The LEGO Mindstorms EV3 system is a great way to build robots or other autonomous creations, but it can have a steep learning curve. For those not familiar with Technic or Mindstorms, it is a different type of building experience than the LEGO System and the programming can be a new experience for a lot of people. For those beginners who need a place to start, The LEGO MINDSTORMS EV3 Discovery Book by Laurens Valk is a possible starting point.
When most people think of LEGO, they think of the brick based building system that they grew up with, but LEGO has a second building system started in 1977 that is still going just as strong. The Technic system uses beams rather than bricks to create more complex machine based builds. While Technic has a more mechanical feel to its builds, the book Incredible LEGO Technic: Cars, Trucks, Robots & More! by Pawel “Sariel” Kmiec shows some of the more creative and advanced builds that utilize the Technic system.
In the 1980’s, Steampunk was developed as a reaction to the growing Cyberpunk movement. Rather than the dystopian future fiction that was being developed, a reactionary fiction wherein the Industrial Revolution never came to pass and culture became stuck in the Victorian Era and all machines were steam powered. With time, the Steampunk movement grew and art and costumers created their own interpretations, including LEGO builders. In the new book Steampunk LEGO, Guy Himber shows off some of the Steampunk LEGO creations.
Many Mindstorms books teach how to use the kit by teaching how to make particular robots which work in a particular way. While this is a good way to learn how to build a Mindstorms robot, it is limiting the kinds of robots you learn to build and how the knowledge can be applied beyond those limited projects. Alternatively, there is The Art of LEGO MINDSTORMS EV3 Programming, a book focused primarily on the actual programming of the Mindstorms EV3 rather than overall robots.
Sometimes the hardest part of any project is getting started. Whether it is getting the initial idea or just getting started implementing the idea, it takes that effort to launch the concept into an actual project. For LEGO Mindstorms builders, The LEGO MINDSTORMS EV3 Idea Book is here to help bring that initial idea from concept to actual build.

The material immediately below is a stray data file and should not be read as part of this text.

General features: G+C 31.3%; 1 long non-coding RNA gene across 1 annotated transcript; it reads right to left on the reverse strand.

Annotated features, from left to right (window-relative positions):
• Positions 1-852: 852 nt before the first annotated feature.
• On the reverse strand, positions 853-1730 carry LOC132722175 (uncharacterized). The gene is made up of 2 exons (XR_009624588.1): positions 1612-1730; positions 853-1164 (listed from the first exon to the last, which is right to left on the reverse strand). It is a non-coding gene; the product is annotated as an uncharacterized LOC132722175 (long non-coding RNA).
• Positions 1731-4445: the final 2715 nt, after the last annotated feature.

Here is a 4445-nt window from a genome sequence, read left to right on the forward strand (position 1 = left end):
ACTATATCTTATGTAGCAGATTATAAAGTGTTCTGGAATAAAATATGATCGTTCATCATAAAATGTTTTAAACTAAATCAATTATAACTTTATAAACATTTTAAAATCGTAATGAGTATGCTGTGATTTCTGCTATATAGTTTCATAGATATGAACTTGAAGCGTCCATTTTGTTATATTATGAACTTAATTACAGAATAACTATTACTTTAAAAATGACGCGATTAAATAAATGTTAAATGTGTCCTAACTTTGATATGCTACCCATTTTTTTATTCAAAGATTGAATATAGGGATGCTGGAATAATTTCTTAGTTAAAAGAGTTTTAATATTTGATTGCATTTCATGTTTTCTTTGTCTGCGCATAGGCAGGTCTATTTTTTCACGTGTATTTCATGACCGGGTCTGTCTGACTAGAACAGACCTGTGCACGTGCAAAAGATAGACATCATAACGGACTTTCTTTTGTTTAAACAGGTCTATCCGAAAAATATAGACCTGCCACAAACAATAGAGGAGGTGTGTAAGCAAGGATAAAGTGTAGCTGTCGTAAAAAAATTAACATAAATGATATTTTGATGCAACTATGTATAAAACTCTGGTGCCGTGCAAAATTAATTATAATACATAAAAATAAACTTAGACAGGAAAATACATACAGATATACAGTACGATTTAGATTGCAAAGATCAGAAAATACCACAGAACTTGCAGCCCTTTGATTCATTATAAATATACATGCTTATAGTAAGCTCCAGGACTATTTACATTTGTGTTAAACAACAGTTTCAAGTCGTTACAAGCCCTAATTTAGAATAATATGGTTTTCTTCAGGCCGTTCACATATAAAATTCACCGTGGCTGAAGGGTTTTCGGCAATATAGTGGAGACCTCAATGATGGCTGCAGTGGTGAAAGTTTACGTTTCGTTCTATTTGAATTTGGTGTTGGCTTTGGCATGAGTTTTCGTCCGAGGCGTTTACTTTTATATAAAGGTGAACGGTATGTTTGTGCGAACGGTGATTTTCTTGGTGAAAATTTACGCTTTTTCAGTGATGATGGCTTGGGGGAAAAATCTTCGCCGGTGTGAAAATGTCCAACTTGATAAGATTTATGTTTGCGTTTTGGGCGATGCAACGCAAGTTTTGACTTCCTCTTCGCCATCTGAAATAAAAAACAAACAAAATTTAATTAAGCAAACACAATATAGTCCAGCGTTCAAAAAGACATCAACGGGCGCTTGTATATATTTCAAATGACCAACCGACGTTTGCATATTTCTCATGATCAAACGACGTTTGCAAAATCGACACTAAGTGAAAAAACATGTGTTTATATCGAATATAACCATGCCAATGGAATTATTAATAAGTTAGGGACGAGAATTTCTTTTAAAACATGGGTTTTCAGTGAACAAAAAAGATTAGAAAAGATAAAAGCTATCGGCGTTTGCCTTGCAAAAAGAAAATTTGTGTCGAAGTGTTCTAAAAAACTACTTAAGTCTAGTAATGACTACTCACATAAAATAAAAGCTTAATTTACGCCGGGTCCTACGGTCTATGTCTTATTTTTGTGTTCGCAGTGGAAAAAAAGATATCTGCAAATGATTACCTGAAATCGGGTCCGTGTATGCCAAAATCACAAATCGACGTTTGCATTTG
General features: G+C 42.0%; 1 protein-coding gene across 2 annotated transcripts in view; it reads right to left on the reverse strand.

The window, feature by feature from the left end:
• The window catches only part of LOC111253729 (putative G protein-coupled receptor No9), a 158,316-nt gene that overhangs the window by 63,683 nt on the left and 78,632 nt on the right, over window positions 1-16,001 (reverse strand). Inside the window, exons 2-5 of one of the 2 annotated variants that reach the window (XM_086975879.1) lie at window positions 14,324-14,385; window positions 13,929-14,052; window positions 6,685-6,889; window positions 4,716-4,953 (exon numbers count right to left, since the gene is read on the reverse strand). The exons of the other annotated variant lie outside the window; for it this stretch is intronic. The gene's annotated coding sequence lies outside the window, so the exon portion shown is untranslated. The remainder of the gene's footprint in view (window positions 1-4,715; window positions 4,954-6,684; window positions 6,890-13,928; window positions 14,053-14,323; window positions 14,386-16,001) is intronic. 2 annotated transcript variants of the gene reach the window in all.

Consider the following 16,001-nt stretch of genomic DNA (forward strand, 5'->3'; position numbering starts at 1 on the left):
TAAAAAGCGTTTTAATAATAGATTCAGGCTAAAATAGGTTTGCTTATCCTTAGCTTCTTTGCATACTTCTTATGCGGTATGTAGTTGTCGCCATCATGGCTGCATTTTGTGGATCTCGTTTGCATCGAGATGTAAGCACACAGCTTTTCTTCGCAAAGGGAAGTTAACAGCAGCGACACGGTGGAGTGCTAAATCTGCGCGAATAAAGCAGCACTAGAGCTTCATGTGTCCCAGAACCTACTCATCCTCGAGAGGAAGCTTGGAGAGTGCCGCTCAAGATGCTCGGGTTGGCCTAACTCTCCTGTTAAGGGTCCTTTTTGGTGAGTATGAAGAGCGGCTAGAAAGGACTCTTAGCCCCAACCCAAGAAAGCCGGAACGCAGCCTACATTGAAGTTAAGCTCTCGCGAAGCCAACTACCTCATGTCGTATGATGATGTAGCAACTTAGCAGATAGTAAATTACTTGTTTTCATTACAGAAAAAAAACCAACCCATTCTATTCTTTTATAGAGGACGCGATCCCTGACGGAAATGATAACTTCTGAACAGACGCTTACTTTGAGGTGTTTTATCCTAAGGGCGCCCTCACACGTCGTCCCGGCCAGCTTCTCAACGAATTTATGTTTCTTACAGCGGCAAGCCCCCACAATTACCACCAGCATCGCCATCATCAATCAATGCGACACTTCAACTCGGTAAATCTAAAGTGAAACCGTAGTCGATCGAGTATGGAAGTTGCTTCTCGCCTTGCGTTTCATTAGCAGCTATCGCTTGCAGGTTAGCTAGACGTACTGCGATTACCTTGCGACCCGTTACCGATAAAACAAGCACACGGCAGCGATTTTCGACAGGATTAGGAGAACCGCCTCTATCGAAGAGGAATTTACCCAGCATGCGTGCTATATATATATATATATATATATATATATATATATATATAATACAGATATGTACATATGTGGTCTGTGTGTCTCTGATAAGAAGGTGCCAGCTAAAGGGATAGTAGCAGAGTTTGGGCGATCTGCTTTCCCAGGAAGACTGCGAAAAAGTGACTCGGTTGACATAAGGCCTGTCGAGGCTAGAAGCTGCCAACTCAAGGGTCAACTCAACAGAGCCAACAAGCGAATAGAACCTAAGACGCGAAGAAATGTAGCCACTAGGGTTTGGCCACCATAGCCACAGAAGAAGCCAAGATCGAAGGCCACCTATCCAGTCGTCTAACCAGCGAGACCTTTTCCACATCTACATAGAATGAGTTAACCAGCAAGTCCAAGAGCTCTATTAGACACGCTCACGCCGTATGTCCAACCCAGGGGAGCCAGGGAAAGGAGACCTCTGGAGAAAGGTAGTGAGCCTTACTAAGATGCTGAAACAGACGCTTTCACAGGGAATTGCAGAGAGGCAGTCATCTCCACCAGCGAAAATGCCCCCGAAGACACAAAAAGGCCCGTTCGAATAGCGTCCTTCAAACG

Over the years, the LEGO brick has moved from just a child’s plaything to an artistic medium. Like with other mediums, artist explore different aspects, including the darker ones that aren’t necessarily as wholesome as one would expect to find in children’s toys. With the new No Starch book, Beautiful LEGO 2: Dark, Mike Doyle explores some of the darker ideas that people have brought forth using LEGO pieces.
In 2004, it was national news when lawyer Nathan Sawaya left his six figure lawyer job to become a LEGO Master Builder. Six months later, he left that job to become an independent LEGO builder and start creating art. Ten years later, his brick art travels the country in exhibits and recently a book of his exhibit was released by No Starch Press – The Art of the Brick: A Life in LEGO.
LEGO has always been known for their towns and buildings buildings. Within the last decade, they began creating more complex buildings like the Cafe Corner, the Green Grocer and the Fire Brigade, which were built around a standard that became known as Modulars, and were able to be put together to create more complex towns and cityscapes. With The LEGO Neighborhood Book by Brian Lyles and Jason Lyles, readers are given an introduction to the standard and instructions to build their own original modulars.
In the Old West, a couple are bitten by an undead assailant, leading a town to be overrun by zombies. As the residents attempt to battle back, the only survivors are a preacher and a law man, who are forced to traverse the wilderness as they attempt to battle their demons and find safety.
People like to cite the cliche that only boring people get bored, but at some point or another, we all get bored. No one is really sure what causes boredom or what we can do about it, but Albert Nerenberg underwent an exploration of boredom and its scientific (and sometimes not so scientific) causes in the documentary Boredom.